Insect pest and fungal disease attack must be carefully watched so as to obviate the need for extensive, and often expensive, control measures. Leather jackets and Fusarium Patch disease are the most likely attackers and every greenkeeper and every Secretary, Chairman or Convener of the Green Committee should be familiar with the early symptoms of attack and lose no time in submitting specimens or samples to the Research Station for examination and report. Disease, unless checked, can easily cause serious damage to turf. Stocks of controlling agents such as orthodichlorobenzene emulsion for leather jackets and malachite green and bordeaux mixture for Fusarium Patch disease should be maintained as then action may be taken immediately. The prices of mercurial, lead arsenate and many other controlling agents have risen and the relative costs of different treatments have changed since war broke out.

Worming is an operation which may have to be neglected and, therefore, great care must be taken that the general management adopted is not conducive to earthworm invasion.

Turnberry was requisitioned as an airfield and the greenkeeping facility is today located on the site of the former runway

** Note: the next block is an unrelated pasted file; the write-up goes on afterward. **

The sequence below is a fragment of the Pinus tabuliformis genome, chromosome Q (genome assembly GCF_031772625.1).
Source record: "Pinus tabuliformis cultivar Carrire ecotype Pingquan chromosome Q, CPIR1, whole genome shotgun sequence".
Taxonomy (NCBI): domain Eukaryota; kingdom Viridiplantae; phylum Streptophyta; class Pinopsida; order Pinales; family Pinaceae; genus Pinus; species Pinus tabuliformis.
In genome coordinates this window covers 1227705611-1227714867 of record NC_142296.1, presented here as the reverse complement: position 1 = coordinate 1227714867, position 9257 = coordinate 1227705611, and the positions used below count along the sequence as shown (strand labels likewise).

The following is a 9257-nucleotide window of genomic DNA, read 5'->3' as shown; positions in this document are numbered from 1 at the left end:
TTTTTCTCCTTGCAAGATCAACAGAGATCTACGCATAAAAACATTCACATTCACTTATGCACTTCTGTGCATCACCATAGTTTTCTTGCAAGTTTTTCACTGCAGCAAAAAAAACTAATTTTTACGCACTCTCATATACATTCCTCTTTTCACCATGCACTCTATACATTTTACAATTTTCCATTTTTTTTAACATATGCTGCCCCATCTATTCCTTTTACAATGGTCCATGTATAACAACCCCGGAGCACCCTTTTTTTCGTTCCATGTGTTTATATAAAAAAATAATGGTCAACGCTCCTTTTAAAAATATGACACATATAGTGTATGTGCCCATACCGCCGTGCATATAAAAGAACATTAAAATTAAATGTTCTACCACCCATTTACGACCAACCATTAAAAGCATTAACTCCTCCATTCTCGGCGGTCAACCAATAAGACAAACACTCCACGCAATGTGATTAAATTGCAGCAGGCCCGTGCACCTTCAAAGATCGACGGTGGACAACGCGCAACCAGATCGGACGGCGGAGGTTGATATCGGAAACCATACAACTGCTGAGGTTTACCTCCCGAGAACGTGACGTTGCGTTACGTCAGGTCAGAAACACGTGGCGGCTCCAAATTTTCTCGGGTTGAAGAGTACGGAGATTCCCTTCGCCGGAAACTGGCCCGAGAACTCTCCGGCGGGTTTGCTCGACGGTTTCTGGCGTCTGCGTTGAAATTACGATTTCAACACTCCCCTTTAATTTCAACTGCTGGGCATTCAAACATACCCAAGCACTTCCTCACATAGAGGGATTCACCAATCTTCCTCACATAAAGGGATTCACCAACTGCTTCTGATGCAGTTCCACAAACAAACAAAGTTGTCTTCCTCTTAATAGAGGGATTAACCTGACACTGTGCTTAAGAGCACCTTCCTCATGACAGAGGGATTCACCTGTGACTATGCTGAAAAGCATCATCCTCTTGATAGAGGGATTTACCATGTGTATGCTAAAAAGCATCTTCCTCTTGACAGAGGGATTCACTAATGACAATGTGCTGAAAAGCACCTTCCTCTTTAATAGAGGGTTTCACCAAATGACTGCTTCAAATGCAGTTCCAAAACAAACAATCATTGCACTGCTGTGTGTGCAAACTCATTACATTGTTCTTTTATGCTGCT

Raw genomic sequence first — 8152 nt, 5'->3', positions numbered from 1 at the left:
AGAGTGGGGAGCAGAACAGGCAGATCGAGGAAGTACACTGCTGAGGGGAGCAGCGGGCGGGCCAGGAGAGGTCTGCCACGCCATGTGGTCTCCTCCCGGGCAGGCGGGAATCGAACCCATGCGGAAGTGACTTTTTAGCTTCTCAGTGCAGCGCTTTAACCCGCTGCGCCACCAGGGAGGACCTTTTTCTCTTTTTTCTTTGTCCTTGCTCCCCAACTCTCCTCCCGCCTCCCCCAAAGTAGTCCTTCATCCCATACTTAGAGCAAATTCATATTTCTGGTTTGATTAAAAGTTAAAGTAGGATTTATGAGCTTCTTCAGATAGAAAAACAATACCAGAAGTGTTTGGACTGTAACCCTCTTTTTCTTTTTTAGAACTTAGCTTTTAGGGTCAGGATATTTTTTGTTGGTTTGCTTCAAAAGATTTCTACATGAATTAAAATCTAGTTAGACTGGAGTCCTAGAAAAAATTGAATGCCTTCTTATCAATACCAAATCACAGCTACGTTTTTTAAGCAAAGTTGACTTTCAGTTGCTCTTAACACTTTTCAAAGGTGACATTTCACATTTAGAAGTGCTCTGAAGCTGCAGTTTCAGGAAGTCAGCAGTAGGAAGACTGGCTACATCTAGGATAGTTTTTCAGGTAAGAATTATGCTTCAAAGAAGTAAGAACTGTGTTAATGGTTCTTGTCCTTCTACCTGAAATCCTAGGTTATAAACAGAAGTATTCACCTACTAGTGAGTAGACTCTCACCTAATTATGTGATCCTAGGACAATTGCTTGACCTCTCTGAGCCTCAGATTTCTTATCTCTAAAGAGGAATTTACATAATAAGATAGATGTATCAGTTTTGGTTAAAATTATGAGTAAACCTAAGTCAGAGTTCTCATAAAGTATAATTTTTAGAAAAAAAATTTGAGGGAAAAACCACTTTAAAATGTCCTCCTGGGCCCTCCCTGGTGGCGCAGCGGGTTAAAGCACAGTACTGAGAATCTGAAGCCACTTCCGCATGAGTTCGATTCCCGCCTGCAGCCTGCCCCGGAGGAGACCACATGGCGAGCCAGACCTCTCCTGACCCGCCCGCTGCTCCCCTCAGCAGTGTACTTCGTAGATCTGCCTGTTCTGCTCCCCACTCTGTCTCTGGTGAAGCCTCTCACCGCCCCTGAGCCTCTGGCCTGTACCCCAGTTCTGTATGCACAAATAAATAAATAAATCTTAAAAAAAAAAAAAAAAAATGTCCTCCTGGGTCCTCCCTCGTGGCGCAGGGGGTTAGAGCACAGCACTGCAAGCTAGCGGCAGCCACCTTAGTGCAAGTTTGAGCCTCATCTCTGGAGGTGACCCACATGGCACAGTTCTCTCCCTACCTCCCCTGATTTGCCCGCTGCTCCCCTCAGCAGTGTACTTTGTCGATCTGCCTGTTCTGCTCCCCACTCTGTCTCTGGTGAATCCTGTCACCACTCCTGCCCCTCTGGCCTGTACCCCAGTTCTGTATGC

Sheep grazing on courses with consequent control of leaf growth is a valuable contribution towards the home production of food stuffs and as pointed out in the statement on ploughing-up, clubs are expected, in fact can be compelled, under certain circumstances, to graze sheep. A few points should, therefore be mentioned. Sheep grazing will do much to keep down the growth but will not altogether replace cutting. The sheep also will tend to keep weeds, especially ribwort plantains, in subjection. The greatest damage is likely to occur from scalding on the greens and the breaking down of bunkers, built up tees and banks. Sheep often select certain greens for sleeping and the scalding nuisance can be mitigated by fencing these greens with light post and wire fencing during the night, removing it in the morning in readiness for play. The boundary fences of the course will need attention to prevent straying and on courses where the total area can be divided by a reasonable amount of fencing into two, three or more areas it will facilitate the control of the grazing. The possibilities of electric fencing are being investigated at the Research Station. The number of sheep carried depends entirely upon the type of turf and may be regulated according to the season but the number must be restricted so as to avoid excessive damage and poaching (puddling) of the soil. This is especially important on heavy land courses.